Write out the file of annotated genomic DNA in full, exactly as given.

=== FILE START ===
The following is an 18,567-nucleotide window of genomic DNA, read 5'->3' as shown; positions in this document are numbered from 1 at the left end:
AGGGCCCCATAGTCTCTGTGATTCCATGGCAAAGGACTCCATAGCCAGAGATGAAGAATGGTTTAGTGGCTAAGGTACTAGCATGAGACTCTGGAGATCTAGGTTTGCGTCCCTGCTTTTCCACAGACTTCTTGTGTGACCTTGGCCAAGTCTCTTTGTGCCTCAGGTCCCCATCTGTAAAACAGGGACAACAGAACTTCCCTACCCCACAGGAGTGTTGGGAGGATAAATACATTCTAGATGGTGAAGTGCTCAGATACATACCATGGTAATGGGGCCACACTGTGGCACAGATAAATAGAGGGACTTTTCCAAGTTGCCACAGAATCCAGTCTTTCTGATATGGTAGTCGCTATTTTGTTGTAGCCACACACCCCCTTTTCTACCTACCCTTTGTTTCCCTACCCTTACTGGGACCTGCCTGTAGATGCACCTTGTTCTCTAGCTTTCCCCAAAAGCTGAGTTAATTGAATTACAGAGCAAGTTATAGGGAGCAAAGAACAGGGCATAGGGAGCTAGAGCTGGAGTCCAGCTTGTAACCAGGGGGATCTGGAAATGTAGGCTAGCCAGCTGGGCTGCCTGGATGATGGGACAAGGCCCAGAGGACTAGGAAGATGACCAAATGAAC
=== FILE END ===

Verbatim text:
The following is an 18,567-nucleotide window of genomic DNA, read 5'->3' as shown; positions in this document are numbered from 1 at the left end:
AGGGCCCCATAGTCTCTGTGATTCCATGGCAAAGGACTCCATAGCCAGAGATGAAGAATGGTTTAGTGGCTAAGGTACTAGCATGAGACTCTGGAGATCTAGGTTTGCGTCCCTGCTTTTCCACAGACTTCTTGTGTGACCTTGGCCAAGTCTCTTTGTGCCTCAGGTCCCCATCTGTAAAACAGGGACAACAGAACTTCCCTACCCCACAGGAGTGTTGGGAGGATAAATACATTCTAGATGGTGAAGTGCTCAGATACATACCATGGTAATGGGGCCACACTGTGGCACAGATAAATAGAGGGACTTTTCCAAGTTGCCACAGAATCCAGTCTTTCTGATATGGTAGTCGCTATTTTGTTGTAGCCACACACCCCCTTTTCTACCTACCCTTTGTTTCCCTACCCTTACTGGGACCTGCCTGTAGATGCACCTTGTTCTCTAGCTTTCCCCAAAAGCTGAGTTAATTGAATTACAGAGCAAGTTATAGGGAGCAAAGAACAGGGCATAGGGAGCTAGAGCTGGAGTCCAGCTTGTAACCAGGGGGATCTGGAAATGTAGGCTAGCCAGCTGGGCTGCCTGGATGATGGGACAAGGCCCAGAGGACTAGGAAGATGACCAAATGAAC